And as a post-script, I think I may have inadvertently found a good workaround for age estimates within my wider FGC23343 group, using an average 85 years to mutation and adjusting each branch for the intra-clade average number of mutations to the average for the entire group. I arrived at that number subjectively by taking of survey of recommendations from internet posts, without any technical support or reasoning, but it seems to work pretty well with the calculated overall 51.16 year average for the "most active" subclades. It also jibes pretty well with STR results for one numerous subclade with divergent branches with MRCA's born in the 1600s and the 1400s. For that reason I'm pretty happy with it, although I doubt 85 years could be very useful as a population-wide generalization unless typical coverage is actually significantly lower figure implied by that 15 million base pair number. Hard to know without seeing where that number came from.

I think I've finally found a good one, but I'd appreciate some input from knowledgeable users to see how far off my understanding is. Anyhow, here's the situation as I currently understand it: The base mutation rate is about 2.3*10(-8), or 1 per 23,255,814 base pairs tested.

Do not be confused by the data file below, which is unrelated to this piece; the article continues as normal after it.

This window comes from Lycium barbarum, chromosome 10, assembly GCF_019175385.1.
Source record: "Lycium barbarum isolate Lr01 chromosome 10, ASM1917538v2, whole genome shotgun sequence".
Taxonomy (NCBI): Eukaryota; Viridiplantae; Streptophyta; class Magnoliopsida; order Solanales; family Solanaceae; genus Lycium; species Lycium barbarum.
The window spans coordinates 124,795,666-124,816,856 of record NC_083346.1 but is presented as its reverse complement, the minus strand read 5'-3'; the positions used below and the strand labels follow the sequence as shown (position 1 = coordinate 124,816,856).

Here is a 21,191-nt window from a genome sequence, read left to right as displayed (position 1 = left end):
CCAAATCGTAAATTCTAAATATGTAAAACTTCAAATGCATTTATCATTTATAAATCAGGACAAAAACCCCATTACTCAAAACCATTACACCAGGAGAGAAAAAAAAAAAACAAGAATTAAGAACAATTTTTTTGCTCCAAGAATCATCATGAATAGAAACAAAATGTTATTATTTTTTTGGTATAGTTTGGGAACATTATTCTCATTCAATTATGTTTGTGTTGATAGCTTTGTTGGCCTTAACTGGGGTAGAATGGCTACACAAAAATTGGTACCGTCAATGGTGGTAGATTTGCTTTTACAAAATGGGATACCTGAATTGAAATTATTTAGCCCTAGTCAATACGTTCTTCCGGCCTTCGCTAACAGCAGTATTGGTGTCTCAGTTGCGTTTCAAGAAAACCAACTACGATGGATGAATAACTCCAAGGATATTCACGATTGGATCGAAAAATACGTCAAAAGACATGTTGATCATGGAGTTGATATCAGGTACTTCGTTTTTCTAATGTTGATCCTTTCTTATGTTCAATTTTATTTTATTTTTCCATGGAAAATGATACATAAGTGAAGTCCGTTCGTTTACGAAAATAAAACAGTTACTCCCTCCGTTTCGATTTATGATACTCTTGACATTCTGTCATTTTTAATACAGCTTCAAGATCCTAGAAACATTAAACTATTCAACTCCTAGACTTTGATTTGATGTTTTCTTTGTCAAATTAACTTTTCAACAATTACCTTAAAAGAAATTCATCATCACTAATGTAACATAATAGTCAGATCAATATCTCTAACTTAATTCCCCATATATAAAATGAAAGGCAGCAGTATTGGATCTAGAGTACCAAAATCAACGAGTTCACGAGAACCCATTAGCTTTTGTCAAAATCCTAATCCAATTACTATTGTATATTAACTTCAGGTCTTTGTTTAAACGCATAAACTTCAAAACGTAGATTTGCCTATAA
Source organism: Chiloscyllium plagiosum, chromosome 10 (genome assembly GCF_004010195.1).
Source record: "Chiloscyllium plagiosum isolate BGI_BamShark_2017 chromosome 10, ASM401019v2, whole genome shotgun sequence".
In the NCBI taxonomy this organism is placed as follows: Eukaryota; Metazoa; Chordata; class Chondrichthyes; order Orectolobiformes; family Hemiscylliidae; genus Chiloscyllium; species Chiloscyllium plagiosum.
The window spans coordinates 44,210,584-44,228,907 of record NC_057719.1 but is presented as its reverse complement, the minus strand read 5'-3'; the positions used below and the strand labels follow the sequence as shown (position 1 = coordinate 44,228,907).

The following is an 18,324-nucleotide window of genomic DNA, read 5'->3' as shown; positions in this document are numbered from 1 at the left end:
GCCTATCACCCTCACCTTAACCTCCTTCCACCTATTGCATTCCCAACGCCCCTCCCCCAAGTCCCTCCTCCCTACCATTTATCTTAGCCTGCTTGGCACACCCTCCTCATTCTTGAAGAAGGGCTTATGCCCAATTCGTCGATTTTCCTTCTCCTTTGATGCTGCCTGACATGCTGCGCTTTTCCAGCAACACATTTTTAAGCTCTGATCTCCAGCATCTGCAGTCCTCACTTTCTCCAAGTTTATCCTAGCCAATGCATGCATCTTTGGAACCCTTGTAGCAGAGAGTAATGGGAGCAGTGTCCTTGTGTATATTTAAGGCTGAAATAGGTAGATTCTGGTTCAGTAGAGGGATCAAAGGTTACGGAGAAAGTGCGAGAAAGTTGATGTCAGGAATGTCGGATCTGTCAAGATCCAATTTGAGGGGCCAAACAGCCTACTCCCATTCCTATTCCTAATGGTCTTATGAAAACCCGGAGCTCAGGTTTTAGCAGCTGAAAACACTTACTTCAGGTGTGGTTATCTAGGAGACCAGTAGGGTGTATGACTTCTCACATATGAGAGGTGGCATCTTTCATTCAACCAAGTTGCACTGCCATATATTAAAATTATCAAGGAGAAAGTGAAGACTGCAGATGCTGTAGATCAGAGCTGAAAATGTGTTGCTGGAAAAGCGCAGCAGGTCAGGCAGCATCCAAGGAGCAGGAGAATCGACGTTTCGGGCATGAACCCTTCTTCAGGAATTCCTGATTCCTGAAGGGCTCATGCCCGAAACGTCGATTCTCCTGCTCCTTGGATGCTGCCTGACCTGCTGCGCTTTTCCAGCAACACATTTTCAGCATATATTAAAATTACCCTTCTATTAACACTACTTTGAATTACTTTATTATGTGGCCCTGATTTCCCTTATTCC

https://pubmed.ncbi.nlm.nih.gov/19716302/

This estimate can be confidently converted into TMRCA only if you know the # of base pairs that have been

*tested for a specific donor, and this is where it gets a bit tricky. Standard product specifications can only give us a good estimate of the absolute # of base pairs tested--about 23.6 million for Big Y 700.***reliably**https://blog.familytreedna.com/wp-co...compressed.pdf

But that's NOT the same thing as the number of base pairs

*tested because of flukey things outside of the company's control, like the quality of the sample, etc., which could prevent some regions from receiving an adequate number of high quality scans to be considered reliable. The sample for the kit I co-admin is nearly 13 years old, so I wouldn't be surprised if sample quality alone counted for our less-than-expected number of SNPs--although all in all, we actually fell within the average range for the FGC23343+ people, so I'm not disappointed. But I would like to better understand what the other variables could be.***reliably**Anyhow, assuming 100% fully expected coverage for the tested areas, I think the conversion to an estimate of average years per mutation should look like this: